Kneecap & Cartilage Treatment

Stabilising the largest joint in your body

Medical staff wearing PPE

Your knee takes a substantial force when walking and many times your body weight when running. The movement this remarkable structure provides can be affected by wear, by a sudden blow, by twisting, or turning.

Symptoms of patella (kneecap) dysfunction will vary. Your kneecap may slip to the side of the joint and feel out of position, pain can come with movement, tenderness and swelling be evident, or you may have a problem with straightening your leg.

Dislocation can also bring a catching,or giving way sensation, or creaking sounds but so can damage to a cartilage (meniscus) along with clicking, or grinding.

Knee symptoms are interlinked and damage to one aspect may affect others. Kneecap dislocation can cause cartilage damage and may cause injury to the ligament which holds it in place.

Individual Diagnosis

Careful diagnosis is essential to identify the areas affected by wear and tear, or injury. This may require a visit to the imaging suite for an MRI scan, a process which has revolutionised diagnostic accuracy for knee injuries.

A detailed consultation will follow, where an orthopaedic specialist can consider your specific injury and wider medical implications.

Their objective is to restore smooth, friction free movement. Ensuring that all damage is understood is important, to allow a detailed treatment plan to be created.

There are times when knee injuries can be treated in non surgical ways, such as cortisone injections combined with physiotherapy. They will be explored, although for a significant injury, surgery may be the best option.

Treating Patella Dislocation

The patella sits in a groove in the femur and is held in place by the medial patellofemoral ligament (MPFL), which attaches to both bones. The MPFL may be torn or stretched as part of dislocation, or a previously damaged ligament can lead to recurrent dislocations.

In cases where dislocation has not caused further injury, putting the kneecap back in place and good support from a physiotherapist may suffice. Where there is wider damage, work on the cartilage or the MPFL may be needed.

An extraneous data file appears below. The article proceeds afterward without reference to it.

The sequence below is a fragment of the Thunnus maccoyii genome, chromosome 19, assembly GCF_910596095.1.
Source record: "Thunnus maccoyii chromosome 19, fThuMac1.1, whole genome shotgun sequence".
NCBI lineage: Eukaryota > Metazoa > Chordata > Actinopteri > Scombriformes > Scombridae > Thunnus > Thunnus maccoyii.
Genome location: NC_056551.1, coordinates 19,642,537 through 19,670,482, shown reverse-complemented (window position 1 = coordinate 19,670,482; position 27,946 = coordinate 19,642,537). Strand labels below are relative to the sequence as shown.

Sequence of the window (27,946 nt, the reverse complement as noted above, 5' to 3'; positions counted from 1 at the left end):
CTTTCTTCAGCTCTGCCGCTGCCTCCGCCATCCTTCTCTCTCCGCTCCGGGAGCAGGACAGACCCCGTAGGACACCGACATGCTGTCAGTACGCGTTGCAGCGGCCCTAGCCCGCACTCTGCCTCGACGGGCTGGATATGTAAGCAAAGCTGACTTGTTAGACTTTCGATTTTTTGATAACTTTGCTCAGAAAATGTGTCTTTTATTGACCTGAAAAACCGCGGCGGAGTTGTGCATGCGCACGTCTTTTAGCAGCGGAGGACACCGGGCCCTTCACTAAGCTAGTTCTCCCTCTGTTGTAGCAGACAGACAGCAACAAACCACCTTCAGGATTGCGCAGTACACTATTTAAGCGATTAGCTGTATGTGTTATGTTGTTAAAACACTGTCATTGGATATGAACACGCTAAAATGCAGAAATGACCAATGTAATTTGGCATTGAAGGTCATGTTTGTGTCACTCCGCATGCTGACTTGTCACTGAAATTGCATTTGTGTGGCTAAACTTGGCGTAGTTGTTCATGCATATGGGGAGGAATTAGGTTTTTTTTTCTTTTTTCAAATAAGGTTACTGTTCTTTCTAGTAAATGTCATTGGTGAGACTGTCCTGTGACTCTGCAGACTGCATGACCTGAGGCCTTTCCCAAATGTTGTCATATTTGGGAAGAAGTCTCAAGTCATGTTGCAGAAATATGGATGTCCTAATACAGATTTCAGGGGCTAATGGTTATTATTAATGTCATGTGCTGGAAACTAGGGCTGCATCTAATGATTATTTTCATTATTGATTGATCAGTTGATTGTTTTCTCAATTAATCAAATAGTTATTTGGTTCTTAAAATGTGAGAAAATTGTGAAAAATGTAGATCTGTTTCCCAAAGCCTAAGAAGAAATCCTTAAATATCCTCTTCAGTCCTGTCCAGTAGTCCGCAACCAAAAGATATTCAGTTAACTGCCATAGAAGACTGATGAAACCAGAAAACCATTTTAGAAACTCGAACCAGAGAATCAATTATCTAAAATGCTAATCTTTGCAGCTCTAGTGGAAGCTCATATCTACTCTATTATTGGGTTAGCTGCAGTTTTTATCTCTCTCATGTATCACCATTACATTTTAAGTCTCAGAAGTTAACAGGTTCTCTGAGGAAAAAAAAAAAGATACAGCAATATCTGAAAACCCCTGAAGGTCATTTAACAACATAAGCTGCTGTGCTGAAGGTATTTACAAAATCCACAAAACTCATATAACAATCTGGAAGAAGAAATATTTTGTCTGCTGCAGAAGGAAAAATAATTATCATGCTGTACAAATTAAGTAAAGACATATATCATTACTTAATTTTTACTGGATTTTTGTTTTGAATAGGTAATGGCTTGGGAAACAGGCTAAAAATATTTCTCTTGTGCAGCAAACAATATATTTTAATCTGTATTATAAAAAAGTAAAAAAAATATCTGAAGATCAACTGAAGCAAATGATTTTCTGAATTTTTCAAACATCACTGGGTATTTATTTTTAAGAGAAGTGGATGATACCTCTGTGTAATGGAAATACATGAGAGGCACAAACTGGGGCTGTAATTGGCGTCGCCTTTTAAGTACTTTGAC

A new technique to treat MPFL tears has been developed over the last decade, called MPFL reconstruction. This involves the use of a hamstring graft, or an augmentation device called an internal brace, which stabilises and strengthens the kneecap.

Cartilage Tears and Defects

Treatment for cartilage tears has advanced in recent years. In younger patients (under 40) this can often be managed through cartilage repair using keyhole surgery, rather than debridement (removing tissue).

This may be an effective medical approach, which also allows for an improved functional recovery and can delay the development of post-traumatic arthritis.

Cartilage defects for all ages can be managed using a transplant approach, called osteochondral autograft transplantation system (OATS). Occasionally, a nanofracture technique is used, where bone marrow and stem cells are encouraged to stimulate regrowth.

Individual Support

Defining the exact nature of any issues you have with your knee is the basis of good care. We would encourage you not to ignore knee injuries or discomfort, which may have readily treatable underlying causes.

Ongoing instability of the knee may be a consequence of cartilage or ligament damage. Further injury to the joint may occur if the problem is left untreated, along with an increased risk of arthritis.

Complete knee replacement is now a successful option but, in many cases, arthroscopic (keyhole) surgery and physiotherapy can give your knee a new lease of life and delay or prevent the need for such surgery. You are welcome to contact us to arrange a consultation.

Restoring Connective Tissue

professional tennis player

We mentioned one ligament in relation to the patella, although more are involved in the knee's function, such as the anterior cruciate ligament. An area where even professional athletes can benefit from:

Ligament Repair